Relatability: User-based pricing is clear and common, and buyers can compare across SaaS vendors and have a good feel for the range. Conversely, the price per order or asset or minute is much harder to relate to and compare. This was confirmed by Craig Shull, GM of CX Solutions at SurveyMonkey and previous SVP Pricing & Product Strategy at Salesforce: “You have to pick units customers can relate to and estimate future use,” he says. “That can be tricky. We [at Salesforce] developed what we internally referred to as pizza box pricing. Nobody knows how many slices they will eat. But you do know if you are in the mood for a small, medium, or large. In the same way, we packaged subscription tiers with different numbers of units included — small, medium, or large. Not ideal, but much easier to explain and manage.”
Predictability: Nobody likes surprises. So customers will want to be able to tell beforehand what volume of units they will need. For some units (e.g. orders) that’s easier and the customer will know. For others (e.g. data volume) it can be hard or even impossible to anticipate. It will make your life much easier if you use a unit that represents something real, something that has meaning to the customer independent of your solution. Shull has seen this firsthand: “We learned that prospects never know how many units they will need. And they don’t want surprises. So they tend to dramatically overestimate their usage and negotiate a huge implicit discount. When actual use lags far behind a year later at renewal, that discount is forgotten and customers try to renegotiate the price down further, arguing ‘we are not using 80% of the subscription.’ So make sure you document the fact base for future renewal negotiations.”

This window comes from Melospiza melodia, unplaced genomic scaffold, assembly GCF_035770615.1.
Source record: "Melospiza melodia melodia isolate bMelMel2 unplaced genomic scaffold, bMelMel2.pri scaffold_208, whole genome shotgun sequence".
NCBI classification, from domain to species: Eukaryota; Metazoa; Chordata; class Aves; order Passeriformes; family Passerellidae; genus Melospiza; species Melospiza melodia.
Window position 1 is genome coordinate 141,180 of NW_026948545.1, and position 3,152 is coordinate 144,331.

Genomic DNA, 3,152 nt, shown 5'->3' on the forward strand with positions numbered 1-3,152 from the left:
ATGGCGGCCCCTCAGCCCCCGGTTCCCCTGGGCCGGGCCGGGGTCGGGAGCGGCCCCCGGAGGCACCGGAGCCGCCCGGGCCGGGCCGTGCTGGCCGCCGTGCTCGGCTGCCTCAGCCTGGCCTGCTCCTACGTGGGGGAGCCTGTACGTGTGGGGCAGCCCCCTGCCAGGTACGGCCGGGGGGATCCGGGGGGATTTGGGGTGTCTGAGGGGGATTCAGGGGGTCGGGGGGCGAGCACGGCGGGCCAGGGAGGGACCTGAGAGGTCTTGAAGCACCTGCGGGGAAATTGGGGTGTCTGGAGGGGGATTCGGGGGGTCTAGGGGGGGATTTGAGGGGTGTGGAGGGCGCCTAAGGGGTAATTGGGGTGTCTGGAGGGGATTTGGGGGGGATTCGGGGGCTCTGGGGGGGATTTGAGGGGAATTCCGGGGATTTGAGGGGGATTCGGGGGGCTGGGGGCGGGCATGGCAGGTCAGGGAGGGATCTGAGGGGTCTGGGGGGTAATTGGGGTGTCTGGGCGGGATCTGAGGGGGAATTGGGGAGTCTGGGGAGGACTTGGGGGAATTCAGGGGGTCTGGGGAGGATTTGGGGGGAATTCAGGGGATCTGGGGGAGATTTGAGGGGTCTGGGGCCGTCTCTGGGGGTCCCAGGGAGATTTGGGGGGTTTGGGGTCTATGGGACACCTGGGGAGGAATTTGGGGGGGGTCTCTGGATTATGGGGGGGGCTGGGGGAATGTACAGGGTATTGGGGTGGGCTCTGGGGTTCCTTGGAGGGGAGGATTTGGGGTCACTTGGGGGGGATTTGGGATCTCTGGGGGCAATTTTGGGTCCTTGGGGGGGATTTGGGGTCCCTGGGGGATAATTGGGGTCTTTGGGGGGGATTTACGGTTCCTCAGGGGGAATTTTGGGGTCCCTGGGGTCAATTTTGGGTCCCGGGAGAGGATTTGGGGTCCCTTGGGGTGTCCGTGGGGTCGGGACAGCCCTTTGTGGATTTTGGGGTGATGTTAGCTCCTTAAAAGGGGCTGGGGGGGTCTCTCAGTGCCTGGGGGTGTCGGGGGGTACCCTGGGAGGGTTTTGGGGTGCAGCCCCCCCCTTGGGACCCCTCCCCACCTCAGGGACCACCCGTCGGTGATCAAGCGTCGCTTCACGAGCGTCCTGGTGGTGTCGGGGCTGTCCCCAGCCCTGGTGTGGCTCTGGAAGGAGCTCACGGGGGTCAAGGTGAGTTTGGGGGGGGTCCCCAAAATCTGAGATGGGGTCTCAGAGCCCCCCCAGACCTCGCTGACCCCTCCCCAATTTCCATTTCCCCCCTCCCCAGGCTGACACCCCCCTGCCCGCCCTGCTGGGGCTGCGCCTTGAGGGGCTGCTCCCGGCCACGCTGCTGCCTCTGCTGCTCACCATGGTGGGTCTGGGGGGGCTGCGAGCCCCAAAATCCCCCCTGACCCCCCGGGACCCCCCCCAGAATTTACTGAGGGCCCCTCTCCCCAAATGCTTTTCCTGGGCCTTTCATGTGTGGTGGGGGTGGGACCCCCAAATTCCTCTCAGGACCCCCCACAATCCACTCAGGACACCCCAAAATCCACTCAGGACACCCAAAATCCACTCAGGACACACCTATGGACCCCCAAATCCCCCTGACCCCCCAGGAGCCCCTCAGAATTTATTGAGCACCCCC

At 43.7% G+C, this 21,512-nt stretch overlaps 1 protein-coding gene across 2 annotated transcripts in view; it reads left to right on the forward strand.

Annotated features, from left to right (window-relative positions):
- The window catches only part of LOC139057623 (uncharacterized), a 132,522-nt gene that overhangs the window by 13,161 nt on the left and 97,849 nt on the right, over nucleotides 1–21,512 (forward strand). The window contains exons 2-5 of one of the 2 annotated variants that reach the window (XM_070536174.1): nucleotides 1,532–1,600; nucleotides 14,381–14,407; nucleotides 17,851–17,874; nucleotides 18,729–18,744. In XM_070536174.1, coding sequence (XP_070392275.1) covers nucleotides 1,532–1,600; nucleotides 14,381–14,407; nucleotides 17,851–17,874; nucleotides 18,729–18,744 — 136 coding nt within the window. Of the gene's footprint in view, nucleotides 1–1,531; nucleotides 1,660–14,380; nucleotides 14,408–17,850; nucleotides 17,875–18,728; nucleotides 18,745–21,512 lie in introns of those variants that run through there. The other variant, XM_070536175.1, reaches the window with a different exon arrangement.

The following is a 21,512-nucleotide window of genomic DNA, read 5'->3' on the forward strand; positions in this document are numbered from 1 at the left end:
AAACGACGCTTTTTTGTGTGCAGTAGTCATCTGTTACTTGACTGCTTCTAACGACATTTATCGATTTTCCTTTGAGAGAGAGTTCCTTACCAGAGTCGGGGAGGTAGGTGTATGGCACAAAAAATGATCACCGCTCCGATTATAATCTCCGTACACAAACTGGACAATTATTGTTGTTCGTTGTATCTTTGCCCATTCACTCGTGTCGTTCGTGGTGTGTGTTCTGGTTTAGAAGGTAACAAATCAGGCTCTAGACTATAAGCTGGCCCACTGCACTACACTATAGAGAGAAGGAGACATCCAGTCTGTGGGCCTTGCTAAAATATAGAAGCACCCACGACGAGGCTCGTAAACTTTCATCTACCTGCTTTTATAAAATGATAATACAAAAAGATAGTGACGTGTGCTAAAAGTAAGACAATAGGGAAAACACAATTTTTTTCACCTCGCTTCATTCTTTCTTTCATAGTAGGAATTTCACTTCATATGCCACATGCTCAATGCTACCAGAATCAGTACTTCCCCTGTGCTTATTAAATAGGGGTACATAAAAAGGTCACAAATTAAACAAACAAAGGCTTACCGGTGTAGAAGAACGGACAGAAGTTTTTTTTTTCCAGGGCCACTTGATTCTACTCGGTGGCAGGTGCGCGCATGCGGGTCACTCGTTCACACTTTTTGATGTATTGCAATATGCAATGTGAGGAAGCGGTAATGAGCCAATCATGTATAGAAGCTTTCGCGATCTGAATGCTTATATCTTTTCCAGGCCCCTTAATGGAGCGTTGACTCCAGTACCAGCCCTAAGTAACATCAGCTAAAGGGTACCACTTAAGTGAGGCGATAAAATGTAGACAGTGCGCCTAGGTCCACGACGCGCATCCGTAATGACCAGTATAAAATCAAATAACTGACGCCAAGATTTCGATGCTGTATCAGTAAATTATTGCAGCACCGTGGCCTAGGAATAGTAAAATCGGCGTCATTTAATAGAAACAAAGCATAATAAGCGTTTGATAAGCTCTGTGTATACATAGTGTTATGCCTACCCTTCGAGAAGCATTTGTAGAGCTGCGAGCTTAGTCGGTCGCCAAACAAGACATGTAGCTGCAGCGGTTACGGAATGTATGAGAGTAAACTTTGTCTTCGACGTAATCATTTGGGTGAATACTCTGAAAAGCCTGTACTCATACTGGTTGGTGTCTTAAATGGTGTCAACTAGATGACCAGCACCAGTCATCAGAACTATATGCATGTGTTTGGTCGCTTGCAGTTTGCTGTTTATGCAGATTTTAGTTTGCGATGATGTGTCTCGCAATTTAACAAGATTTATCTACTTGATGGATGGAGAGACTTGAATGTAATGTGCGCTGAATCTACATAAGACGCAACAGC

Consistency: Seats are great as their growth within a customer is generally always up and gradual. But other units can be highly variable and seasonal. This drives additional complexity around using average or high watermark to size the subscription and can create the impression of “constantly overpaying.” Similarly, some units are notoriously inconsistent across customers given customer- or industry-specific practices. As an example, in a transportation management solution priced “per shipment,” shipments for one customer could be ocean containers full of high-tech devices, but for another customer they could be parcels with a few low-value spare parts. Clearly, the value per shipment to these customers will diverge greatly.
Administration: Seats are simple. They live in your system and customers can’t exceed their limit unless you let them. But other units often live outside your system and you can’t stop the presses when customers go beyond their subscription ceiling. Typically, SaaS vendors must add an entire infrastructure to monitor customers’ adherence to their unit ceilings and to detect “overages.” And overages are a whole topic and headache onto themselves, which we will get a better taste of in the third part of this series.
If that list of challenges turns you back to user-based pricing, hold on. Think carefully about the tradeoff you are making. If seats are a good value proxy and fit your business, great. If not, find the right unit and see if you can manage these operational challenges. In my experience, the benefits of higher average selling price, higher growth, and less churn are well worth it. In fact, in part 3 of this series, we will drill down a bit more on this topic and explore true usage-based “transaction pricing” and dive further into the pros and cons and how B2B SaaS companies can benefit from the right pricing strategy.
VentureBeat's mission is to be a digital town square for technical decision-makers to gain knowledge about transformative enterprise technology and transact. Discover our Briefings.